OAHU REAL ESTATE 2008 recap

Well the final figures are in for 2008, and they are showing s 26.9% decline in overall sales volume (both single family and condo).  Price declines have been much less than in other markets across the country, with a 3% decline in the median price of single family homes and zero change in condo pricing.  This condo anomaly can best be explained by the closings of several new condominium projects.  These projects tended to be of a higher price point but, also, these sales are recorded when the buildings are completed and transactions close…but the actual “sale” took place two to three years prior, when the developers began its pre-construction sales contracts with buyers.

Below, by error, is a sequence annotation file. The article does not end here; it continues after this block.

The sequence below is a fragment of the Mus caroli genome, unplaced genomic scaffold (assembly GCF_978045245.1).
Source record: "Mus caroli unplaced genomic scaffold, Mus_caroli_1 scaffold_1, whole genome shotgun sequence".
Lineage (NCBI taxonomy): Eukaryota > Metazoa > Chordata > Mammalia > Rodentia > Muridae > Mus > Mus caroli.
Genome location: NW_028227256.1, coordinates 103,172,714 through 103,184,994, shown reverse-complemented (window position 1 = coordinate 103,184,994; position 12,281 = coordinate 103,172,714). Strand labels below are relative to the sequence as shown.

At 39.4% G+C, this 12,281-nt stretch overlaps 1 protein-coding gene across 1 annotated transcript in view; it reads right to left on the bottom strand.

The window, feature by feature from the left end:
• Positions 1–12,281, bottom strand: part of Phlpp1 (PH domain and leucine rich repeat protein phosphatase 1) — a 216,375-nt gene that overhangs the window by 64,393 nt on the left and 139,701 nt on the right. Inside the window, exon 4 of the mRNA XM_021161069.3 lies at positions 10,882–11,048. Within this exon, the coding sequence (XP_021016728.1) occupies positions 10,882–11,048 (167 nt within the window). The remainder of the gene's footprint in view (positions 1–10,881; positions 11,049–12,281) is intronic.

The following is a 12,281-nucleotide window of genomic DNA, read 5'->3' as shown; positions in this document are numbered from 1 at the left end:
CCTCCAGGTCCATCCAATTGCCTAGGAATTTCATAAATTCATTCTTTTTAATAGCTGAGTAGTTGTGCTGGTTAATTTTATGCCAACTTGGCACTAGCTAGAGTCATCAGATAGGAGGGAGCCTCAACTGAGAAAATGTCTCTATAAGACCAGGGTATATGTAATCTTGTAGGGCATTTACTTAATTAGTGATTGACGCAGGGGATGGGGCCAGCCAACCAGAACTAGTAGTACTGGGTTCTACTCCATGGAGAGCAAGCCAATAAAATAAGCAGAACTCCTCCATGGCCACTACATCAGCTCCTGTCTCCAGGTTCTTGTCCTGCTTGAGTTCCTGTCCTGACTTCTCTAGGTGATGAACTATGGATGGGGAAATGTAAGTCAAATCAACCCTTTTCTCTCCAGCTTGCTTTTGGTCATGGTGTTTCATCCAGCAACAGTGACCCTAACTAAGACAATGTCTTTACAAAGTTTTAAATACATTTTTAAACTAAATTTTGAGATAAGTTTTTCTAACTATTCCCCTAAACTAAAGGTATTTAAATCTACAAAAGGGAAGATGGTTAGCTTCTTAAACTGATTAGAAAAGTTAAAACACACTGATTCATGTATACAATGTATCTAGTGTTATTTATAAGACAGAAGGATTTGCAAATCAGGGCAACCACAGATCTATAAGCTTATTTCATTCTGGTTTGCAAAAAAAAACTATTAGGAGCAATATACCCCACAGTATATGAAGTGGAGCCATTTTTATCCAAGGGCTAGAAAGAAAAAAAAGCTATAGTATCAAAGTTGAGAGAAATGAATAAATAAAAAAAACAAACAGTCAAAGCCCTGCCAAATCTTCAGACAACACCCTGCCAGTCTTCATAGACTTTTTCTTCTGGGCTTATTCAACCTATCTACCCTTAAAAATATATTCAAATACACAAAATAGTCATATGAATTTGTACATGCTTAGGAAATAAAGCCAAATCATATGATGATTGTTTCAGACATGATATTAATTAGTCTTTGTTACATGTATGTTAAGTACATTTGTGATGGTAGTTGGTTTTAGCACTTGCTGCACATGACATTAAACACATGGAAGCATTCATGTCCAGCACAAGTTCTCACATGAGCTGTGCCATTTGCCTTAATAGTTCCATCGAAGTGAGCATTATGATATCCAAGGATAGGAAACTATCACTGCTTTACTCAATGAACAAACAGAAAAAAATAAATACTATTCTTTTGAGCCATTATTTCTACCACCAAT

WHAT DO THE NUMBERS MEAN?
Well, in general, the real estate market (like all markets)  are subject to the forces of supply and demand.  We are currently facing lessened demand which results in an over-supply of inventory.  Those Sellers who do not recognize the changes in the market will be beat to the punch by those Sellers who do and price accordingly.  In addition there continues to be a segment of the market that is forced to sell (short sales, foreclosures) and those units will be priced aggressively to move, adding further pricing pressures to the market. 

CRYSTAL BALL FOR 2009?
To quote a famous line: “The only thing I am certain of is uncertainty.”  To predict the future is generally a fool’s task but since my wife often refers to me as a fool …I will take a shot.